- Antonio Alonzo-Gomez, 43, of Medford, was charged with three counts each of delivery, manufacture and possession of methamphetamine. He was lodged on more than $1 million bail.

- Hector Saldana-Madrigal, 38, of White City, was charged with delivery and possession of methamphetamine. He was lodged on $510,000 bail [Illegal Alien].

- Victor Zaragosa-Infante, 53, of Medford, was charged with two counts each of delivery and possession of methamphetamine. He was lodged on more than $1 million bail.

- Jose Zamora-Tovar, 48, of White City, was charged with delivery, manufacture and possession of methamphetamine. He was lodged on $60,000 bail [Illegal Alien].

- Julie Nichole Parke, 33, of Eagle Point, was charged with possession of methamphetamine. She was lodged on $10,000 bail.

- Bernie George Helms, 21, no known address, was charged with a probation violation. He was lodged on $5,000 bail.

- Jeffrey Baltazar, 35, Victor Solis-Guzman, 24 and Alberto Salcedo-Jimenez, 28, all of Medford, were cited and released for possession of methamphetamine.

In addition, two juveniles were arrested on probation violations and lodged at the Jackson County Juvenile Detention Center in Medford.

Official: 49 bodies left on Mexico highway

MONTERREY, Mexico (AP) — Forty-nine decapitated and mutilated bodies were found Sunday dumped on a highway connecting the northern Mexican metropolis of Monterrey to the U.S. border in what appears to be the latest blow in an escalating war of intimidation among drug gangs.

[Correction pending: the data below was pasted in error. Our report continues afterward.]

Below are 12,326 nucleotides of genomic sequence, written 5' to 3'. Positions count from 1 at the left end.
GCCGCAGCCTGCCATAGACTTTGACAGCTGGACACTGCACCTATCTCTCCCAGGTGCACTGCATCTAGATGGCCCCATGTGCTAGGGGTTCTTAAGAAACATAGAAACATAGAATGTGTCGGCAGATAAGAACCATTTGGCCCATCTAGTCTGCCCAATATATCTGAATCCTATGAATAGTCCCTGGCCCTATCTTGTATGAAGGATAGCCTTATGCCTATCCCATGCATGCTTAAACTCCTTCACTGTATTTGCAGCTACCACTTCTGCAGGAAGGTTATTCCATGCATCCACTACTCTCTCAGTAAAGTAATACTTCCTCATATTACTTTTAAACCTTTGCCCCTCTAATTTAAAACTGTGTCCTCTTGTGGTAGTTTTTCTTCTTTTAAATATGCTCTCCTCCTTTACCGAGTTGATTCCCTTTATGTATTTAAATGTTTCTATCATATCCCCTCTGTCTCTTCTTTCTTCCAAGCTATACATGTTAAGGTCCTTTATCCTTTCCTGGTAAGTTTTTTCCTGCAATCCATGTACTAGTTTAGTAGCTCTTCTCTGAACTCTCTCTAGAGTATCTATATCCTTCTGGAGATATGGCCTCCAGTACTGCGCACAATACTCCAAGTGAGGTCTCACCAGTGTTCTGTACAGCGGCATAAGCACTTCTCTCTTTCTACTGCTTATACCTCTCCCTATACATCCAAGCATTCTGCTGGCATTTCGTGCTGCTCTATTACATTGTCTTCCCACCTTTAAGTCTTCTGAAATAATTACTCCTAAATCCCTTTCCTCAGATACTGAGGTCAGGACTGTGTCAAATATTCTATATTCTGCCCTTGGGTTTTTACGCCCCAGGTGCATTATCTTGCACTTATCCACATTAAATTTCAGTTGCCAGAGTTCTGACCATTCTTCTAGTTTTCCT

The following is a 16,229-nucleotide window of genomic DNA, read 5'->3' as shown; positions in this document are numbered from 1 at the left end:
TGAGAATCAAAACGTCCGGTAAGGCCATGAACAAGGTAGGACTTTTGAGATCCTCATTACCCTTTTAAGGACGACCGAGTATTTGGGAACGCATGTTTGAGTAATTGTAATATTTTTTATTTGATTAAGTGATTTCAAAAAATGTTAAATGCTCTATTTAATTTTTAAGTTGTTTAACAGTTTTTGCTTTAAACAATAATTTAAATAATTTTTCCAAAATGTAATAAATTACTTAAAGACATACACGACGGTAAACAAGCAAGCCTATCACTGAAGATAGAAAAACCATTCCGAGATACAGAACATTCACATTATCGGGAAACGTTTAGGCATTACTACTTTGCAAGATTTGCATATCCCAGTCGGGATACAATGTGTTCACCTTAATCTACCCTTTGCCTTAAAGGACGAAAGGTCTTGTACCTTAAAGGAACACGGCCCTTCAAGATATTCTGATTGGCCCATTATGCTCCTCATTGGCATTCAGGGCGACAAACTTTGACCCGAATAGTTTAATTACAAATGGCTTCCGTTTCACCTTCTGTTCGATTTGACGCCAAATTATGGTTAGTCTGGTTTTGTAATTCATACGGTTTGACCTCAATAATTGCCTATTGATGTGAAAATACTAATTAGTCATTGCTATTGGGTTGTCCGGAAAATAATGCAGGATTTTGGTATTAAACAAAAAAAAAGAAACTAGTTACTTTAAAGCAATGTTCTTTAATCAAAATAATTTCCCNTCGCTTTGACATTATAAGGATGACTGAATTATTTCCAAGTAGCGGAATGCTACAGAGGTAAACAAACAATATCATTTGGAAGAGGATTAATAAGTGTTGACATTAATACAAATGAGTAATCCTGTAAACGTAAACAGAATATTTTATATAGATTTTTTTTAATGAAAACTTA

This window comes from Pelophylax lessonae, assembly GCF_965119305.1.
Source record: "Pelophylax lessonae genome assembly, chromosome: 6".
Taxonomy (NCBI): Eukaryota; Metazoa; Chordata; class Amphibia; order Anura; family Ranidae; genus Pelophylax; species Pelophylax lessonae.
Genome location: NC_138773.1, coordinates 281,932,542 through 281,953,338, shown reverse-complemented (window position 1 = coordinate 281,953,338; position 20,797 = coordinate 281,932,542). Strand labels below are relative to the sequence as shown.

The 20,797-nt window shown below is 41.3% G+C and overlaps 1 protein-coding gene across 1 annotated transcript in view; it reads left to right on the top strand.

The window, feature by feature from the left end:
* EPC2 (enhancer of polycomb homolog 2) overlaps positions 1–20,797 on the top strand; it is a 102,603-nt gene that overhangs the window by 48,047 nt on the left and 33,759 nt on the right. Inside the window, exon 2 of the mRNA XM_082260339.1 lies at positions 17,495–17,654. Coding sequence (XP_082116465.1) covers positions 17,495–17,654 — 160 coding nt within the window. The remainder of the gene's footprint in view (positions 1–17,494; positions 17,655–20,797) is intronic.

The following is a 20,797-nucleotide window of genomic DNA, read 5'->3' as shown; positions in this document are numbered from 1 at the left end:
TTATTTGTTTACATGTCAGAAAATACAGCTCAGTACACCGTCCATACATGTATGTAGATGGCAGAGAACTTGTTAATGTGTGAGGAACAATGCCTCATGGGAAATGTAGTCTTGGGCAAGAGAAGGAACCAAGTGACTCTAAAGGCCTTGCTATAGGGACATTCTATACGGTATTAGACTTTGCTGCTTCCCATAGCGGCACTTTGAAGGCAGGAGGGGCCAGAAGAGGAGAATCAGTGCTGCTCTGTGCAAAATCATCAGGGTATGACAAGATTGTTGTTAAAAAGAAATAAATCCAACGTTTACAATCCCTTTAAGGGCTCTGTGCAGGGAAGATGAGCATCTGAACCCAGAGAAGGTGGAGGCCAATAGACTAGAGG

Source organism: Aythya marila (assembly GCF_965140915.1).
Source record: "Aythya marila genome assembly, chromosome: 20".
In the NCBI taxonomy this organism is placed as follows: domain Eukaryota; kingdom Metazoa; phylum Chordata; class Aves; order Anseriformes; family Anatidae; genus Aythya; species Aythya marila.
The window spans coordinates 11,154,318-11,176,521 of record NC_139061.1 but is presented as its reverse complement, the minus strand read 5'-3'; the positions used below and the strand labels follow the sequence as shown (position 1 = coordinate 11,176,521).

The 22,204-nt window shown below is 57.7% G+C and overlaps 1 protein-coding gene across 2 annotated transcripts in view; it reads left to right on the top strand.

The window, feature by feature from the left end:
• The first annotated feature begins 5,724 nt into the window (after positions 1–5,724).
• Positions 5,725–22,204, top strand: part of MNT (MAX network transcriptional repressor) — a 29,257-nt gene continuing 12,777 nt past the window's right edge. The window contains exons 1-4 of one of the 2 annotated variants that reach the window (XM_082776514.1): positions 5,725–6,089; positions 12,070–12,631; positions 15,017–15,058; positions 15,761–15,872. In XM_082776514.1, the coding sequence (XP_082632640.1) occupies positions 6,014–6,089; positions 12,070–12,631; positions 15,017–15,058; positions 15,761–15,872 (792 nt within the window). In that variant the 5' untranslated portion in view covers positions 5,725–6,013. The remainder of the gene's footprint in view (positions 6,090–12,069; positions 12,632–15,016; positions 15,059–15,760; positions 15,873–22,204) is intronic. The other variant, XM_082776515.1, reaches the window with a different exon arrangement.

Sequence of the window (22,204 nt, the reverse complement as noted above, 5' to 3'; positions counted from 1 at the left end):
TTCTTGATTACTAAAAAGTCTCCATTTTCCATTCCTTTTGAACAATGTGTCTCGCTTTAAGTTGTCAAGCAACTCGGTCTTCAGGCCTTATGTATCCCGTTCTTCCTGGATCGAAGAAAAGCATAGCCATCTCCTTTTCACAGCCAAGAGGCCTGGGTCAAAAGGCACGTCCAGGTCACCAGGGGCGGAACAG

Mexico's organized crime groups often abandon multiple bodies in public places as warnings to their rivals, and authorities said at least a few of the recent victims had tattoos of the Santa Muerte cult popular among drug traffickers. But Nuevo Leon state Attorney General Adrian de la Garza said he did not rule out the possibility that the victims were U.S.-bound migrants.

The bodies of the 43 men and six women were found in the town of San Juan on the non-toll highway to the border city of Reynosa at about 4 a.m. (5 a.m. EDT; 0900 GMT), forcing police and troops to close off the highway. Nuevo Leon state security spokesman Jorge Domene said at a news conference that a banner left at the site bore a message with the Zetas drug cartel taking responsibility for the massacre.